For the firefighters and police officers who ran toward the fiery World Trade Center towers and breathed in the air on Sept. 11, the attacks are not just in their hearts or minds.
For them, 9/11 is in their lungs, their blood.
"It was like a black cloud over that whole area, and you couldn't see 10 feet in front of you," said John Walcott, a detective with the New York City Police Department.
"Basically I had no idea what -- how bad it was really gonna be until I got there," said Richard Volpe, another NYPD detective and Walcott's partner.
Toxic dust in the air around New York City's ground zero has made many first responders gravely ill.
Earlier this year, retired New York City firefighter Robert Ryan, who ran triathlons before Sept. 11, was forced to retire.
His lungs are so weak, he says, he can barely play catch with his son.
"After about 10 minutes, I always have to stop, catch my breath. And it's at the point now where he knows it, and he'll stop and say, 'Are you OK, Daddy? Do you need to stop?'" Ryan said.
A report released this week was shocking: Nearly 70 percent of 9/11 first responders have debilitating respiratory illnesses.
Many of them have been ill for years and will be for the rest of their lives.
Dr. Robin Herbert, who runs the World Trade Center medical monitoring program, called the report's findings sobering at a news conference earlier this week.
"Somebody has to take responsibility and make sure these folks get the care they need," he said.
In the last few months, state and federal officials have announced that millions of dollars will go to the treatment of first responders.
Many say it's still not enough.
"It's a drop in the bucket, and my worry is that money will be gone in a year, and what happens then," Herbert said.
Victims say they have little reason to trust what is being promised because the government's statements have not matched what the doctors have seen in their patients since the day of the attacks.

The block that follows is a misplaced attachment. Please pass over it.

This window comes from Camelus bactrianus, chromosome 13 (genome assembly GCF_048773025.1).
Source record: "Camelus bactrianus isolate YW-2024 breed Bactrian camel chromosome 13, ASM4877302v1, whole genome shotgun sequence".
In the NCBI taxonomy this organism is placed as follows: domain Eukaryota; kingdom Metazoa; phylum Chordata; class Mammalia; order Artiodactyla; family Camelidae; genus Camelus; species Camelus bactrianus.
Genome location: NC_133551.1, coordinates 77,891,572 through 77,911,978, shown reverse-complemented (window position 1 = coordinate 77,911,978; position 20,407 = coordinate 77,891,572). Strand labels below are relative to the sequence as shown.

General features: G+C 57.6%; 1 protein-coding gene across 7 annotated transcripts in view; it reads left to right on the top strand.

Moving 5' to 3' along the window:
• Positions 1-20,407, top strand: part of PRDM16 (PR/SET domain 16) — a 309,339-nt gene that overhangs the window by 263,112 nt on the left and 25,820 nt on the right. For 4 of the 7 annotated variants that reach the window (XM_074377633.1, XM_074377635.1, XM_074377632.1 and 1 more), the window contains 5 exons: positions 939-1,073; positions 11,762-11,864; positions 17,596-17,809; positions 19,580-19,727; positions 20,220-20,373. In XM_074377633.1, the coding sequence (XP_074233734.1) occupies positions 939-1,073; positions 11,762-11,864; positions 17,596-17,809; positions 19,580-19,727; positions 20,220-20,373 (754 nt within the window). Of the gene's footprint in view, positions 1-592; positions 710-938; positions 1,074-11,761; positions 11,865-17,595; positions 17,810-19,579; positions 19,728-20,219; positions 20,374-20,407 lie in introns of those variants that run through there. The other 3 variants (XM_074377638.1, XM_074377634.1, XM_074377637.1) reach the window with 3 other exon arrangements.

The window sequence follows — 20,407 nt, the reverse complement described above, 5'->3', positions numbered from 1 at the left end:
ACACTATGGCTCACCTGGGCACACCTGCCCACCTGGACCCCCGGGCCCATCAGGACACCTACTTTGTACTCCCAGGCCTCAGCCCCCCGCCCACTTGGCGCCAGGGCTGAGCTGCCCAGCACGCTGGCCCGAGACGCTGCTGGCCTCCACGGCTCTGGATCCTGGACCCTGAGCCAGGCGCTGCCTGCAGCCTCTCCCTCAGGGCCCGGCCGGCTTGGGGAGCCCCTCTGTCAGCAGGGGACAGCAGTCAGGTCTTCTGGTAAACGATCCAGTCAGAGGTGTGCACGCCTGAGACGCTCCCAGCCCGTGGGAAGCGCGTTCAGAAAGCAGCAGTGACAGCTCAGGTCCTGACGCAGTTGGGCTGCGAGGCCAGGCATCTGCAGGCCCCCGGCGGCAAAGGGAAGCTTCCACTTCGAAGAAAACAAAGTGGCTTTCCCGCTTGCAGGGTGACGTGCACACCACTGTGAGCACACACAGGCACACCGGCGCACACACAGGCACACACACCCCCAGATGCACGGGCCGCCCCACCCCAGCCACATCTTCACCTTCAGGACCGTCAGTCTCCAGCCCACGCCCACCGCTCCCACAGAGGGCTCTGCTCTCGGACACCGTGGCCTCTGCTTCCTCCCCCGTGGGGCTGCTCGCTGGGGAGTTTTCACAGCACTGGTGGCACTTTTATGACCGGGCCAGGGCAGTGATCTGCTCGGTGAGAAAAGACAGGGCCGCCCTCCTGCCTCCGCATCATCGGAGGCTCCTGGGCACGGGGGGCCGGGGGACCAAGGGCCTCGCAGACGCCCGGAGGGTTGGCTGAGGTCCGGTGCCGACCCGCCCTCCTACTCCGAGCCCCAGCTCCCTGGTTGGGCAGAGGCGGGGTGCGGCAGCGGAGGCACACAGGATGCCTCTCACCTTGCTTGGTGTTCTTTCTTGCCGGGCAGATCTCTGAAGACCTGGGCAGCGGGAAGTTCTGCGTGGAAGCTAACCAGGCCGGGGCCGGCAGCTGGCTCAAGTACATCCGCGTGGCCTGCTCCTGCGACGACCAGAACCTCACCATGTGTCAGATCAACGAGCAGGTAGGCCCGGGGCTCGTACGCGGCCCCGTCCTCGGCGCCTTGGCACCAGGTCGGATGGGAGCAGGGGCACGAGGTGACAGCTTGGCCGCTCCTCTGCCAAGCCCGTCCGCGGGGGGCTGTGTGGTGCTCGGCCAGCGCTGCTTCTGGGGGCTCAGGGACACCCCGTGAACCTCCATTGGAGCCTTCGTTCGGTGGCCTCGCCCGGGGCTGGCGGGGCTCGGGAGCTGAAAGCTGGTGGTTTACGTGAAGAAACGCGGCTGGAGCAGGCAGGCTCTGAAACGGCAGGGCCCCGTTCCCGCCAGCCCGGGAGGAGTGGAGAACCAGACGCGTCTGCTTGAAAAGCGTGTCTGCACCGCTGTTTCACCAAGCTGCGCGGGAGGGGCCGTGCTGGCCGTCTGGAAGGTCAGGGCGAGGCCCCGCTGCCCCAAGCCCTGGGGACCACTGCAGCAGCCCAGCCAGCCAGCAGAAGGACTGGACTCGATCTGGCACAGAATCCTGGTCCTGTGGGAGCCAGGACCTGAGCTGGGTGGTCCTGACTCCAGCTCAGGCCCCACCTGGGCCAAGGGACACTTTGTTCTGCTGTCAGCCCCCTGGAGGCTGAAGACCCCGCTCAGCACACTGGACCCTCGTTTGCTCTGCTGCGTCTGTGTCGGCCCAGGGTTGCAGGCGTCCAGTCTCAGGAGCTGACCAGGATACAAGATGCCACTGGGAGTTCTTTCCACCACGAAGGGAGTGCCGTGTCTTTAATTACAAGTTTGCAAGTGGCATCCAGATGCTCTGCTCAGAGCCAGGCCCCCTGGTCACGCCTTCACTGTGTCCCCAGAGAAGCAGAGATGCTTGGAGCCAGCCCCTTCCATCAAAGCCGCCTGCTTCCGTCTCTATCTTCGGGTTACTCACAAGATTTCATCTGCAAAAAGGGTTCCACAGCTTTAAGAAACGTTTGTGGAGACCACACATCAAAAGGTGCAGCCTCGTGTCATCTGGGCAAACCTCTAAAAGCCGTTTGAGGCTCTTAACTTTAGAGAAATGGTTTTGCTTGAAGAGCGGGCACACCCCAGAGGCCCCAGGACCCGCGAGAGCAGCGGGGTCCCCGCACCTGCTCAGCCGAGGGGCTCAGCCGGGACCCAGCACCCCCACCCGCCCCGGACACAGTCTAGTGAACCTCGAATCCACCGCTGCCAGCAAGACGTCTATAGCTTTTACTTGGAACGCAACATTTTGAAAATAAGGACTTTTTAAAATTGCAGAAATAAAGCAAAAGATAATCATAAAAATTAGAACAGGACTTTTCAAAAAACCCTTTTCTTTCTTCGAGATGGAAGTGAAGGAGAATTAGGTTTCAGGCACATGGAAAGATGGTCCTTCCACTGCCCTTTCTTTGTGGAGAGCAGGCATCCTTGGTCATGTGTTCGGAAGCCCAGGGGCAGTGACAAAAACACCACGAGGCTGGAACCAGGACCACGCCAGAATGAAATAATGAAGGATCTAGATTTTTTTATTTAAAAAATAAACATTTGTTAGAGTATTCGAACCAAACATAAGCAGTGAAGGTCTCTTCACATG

On Sept. 28, 2001, 17 days after the attacks, New York City Mayor Rudy Giuliani said, "The air quality is safe and acceptable."
The findings of this week's report paint a strikingly different picture.
"What we saw, in those first two months, was really very startling, and very, very disturbing. You could see that there were these chemical burns," Herbert said.
When asked by ABC News' Chris Cuomo whether he thought the government had reason to believe that the situation was worse than what had been announced publicly by officials, Herbert said, "I do not to this day understand the disconnect. Air that you can see probably isn't good for you."
A city health department memo, written a month after the attacks, shows that officials disagreed about air quality near ground zero.
According to the memo, while the Giuliani administration was "under pressure … from business owners" to reopen areas around the trade center site, officials from the city's Department of Environmental Protection were "'uncomfortable' with opening" certain areas.
The document also complains that the federal Environmental Protection Agency "has been very slow to make data results available and to date has not sufficiently informed … the public of air quality issues arising from this disaster."